Spraying for forest tent caterpillars

Planning an insecticide treatment to control forest tent caterpillar defoliation

What are the reasons to control forest tent caterpillars (FTC)?

  1. To protect valuable ornamental foliage and perennial plants from defoliation. Examples would be fruit trees, small fruit crops and gardens. These plants or areas are often small in size and are suitable for treatment from the ground.
  2. To reduce caterpillar populations in order to reduce the nuisance to people. This could include resorts and private campgrounds which might suffer economically during the June activity of the FTC. Also groups of homeowners or lakeshore associations may wish to preserve the aesthetics of their land. Due to the size of the trees and the acreage involved, aerial spraying will likely be necessary.
  3. To prevent defoliation of high value oaks that suffered drought stress and previous FTC defoliation or two-lined chestnut borer attack during the past two years. These already weakened trees may die from the additional stress of defoliation and continued drought.

Will spraying this year reduce the FTC problem next year?

No. Spraying will only affect this year's population of caterpillars. In July, FTC moths from outside the spray area will fly into the treated area and lay eggs which will hatch next year and cause defoliation.


Preplanning: Winter and early spring

  1. Organize a neighborhood, lakeshore or town meeting to discuss the spray operation. Have participants review the Forest tent caterpillar Web siteand MDA’s Pesticide Unit: State Statute 18b.07
  2. Plan to use a product containing Bacillus thuringiensis var kuristaki (Btk) as the active ingredient. These recommendations only pertain spray operations using Btk.
  1. Treatment will likely need to occur before or after Memorial Day weekend.
  2. Obtain written permission to spray from each landowner involved. Spraying a landowner's property who has not granted permission is a violation of state law. Many people have concerns about spraying pesticides regardless of the reason or type of pesticide involved. Be aware of your neighbor’s wishes or their reactions regarding plans to spray and actual spraying activities. If the spray drifts off of the targeted land, it is a violation of state law, too. Review MDA State Statute 18b.07
  3. To be effective, the spray block should be at least 10 acres in size, and 80 percent of the block needs to be treated. Large forested tracts directly adjacent to the area being protected may also require treatment of a border strip along the edge to prevent movement of caterpillars into the sprayed area. The width of the strip should be at least 100 yards.
  4. Obtain funding for the treatment. Possible funding could include fees from landowners based on acres treated or feet of lakeshore to be treated.
  5. Determine number of acres to be treated. Prepare maps or make a mosaic of aerial photos to inform the licensed commercial pesticide applicator.
  6. Contact aerial applicators. A list of licensed aerial applicators can be obtained through the MN Department of Agriculture on their interactive website. Applicators should be licensed for forest spraying and either aerial or ground treatment, depending on your needs.
  7. Provide your pesticide applicator with maps and acreage estimates. Obtain bids for supplying Btk (and adherent, if recommended) and all application costs on a per acre basis. Ask for bids for a single application and for two applications with the understanding that the second application is optional at your determination. One application is usually sufficient to protect tree foliage, particularly if the forest composition is made up of only a few different tree species. Two sprays may be necessary to reduce the numbers of nuisance caterpillars or to protect foliage when forest composition is diverse in species or diverse in tree heights.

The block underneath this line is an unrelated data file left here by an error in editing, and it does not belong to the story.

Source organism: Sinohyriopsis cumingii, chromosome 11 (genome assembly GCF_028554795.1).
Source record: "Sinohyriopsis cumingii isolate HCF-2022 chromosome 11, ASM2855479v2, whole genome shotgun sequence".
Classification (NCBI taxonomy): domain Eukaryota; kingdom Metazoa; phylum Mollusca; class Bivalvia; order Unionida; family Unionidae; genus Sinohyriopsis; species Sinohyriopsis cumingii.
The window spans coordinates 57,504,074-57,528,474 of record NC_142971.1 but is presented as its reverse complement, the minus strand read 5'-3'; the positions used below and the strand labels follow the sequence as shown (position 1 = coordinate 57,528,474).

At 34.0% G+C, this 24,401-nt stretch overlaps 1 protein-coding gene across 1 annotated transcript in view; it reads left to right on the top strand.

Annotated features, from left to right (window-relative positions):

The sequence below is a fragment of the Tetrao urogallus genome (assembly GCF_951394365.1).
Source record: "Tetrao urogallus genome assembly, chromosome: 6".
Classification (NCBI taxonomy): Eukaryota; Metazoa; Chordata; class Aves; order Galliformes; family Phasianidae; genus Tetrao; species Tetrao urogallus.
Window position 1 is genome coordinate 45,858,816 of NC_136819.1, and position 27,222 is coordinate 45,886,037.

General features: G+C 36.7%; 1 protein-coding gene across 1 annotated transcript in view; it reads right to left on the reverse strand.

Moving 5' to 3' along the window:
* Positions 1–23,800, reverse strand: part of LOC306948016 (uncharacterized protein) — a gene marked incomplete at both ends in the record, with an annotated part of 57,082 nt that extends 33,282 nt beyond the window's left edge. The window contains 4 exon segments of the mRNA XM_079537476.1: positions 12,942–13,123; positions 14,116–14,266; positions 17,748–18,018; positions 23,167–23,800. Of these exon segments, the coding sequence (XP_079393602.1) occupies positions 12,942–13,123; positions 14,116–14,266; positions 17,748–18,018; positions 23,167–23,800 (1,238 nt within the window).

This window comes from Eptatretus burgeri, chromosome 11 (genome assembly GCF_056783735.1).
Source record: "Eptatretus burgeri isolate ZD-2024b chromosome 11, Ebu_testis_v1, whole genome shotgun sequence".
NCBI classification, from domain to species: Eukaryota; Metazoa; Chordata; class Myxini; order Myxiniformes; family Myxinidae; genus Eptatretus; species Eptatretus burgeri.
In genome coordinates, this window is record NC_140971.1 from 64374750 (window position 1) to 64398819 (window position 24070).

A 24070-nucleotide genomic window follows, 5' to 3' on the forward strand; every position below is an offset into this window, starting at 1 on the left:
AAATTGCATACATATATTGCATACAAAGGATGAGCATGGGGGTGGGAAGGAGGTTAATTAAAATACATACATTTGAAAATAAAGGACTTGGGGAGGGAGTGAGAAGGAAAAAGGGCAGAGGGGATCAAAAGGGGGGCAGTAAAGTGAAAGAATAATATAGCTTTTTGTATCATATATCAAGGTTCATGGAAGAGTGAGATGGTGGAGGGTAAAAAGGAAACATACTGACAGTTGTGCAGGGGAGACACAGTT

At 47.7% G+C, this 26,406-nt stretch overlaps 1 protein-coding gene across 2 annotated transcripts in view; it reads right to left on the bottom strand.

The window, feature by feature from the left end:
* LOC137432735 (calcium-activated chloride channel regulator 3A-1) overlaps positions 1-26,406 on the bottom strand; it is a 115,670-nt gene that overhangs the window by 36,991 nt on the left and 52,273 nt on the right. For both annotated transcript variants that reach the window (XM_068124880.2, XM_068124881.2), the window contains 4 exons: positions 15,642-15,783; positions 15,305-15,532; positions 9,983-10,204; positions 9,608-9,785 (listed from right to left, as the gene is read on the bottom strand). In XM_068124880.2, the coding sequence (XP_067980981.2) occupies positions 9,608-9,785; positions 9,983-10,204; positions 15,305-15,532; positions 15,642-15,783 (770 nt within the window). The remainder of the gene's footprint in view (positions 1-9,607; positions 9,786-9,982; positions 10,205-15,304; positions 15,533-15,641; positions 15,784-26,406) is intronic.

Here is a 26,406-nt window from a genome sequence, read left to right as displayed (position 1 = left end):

8. Negotiate and develop a contract with the aerial applicator of your choice.
  9. Provide the name, address, and phone number for the local contact person who will act as the local supervisor and liaison between the contracted applicator and the landowner group.


  1. Based on the contract with the pesticide applicator, timing of spraying can be determined by the contractor or by the local supervisor. If the latter is the case, then the local supervisor notifies the pesticide applicator that he has five days to complete spraying before leaves and caterpillars reach optimal size.

    The best time to spray forest tent caterpillars with Btk:

    Caterpillars: average ¼ to ½ inch in length
    Foliage: leaves are less than of their normal length

    Caution: During very high populations, the young caterpillars may eat the foliage off as it appears. If this occurs, time the spraying based on the size of the caterpillars.

  2. The pesticide applicator notifies landowners in the spray block by direct notification of each owner or resident. This can include mailings, broadcast emails, public meetings, posted placards and neighborhood newsletters, among other methods. MDA State Statute 18b.07
  3. The pesticide applicator is also responsible for publicizing the pesticide treatment in a local newspaper of general circulation at least 24 hours prior to the actual application. MDA State Statute 18b.07
  4. The local supervisor should be on hand to assess weather conditions and to monitor application. The local supervisor has the authority to stop the spray operation if weather conditions change (see label recommendations), the contract specifications are not being followed, the operator is acting in an unsafe or illegal manner or pesticide drift is occurring.
  5. If a second spray is needed, it should be scheduled to occur three–five days after the first.
  6. The landowner group should complete their contract responsibilities with the pesticide applicator.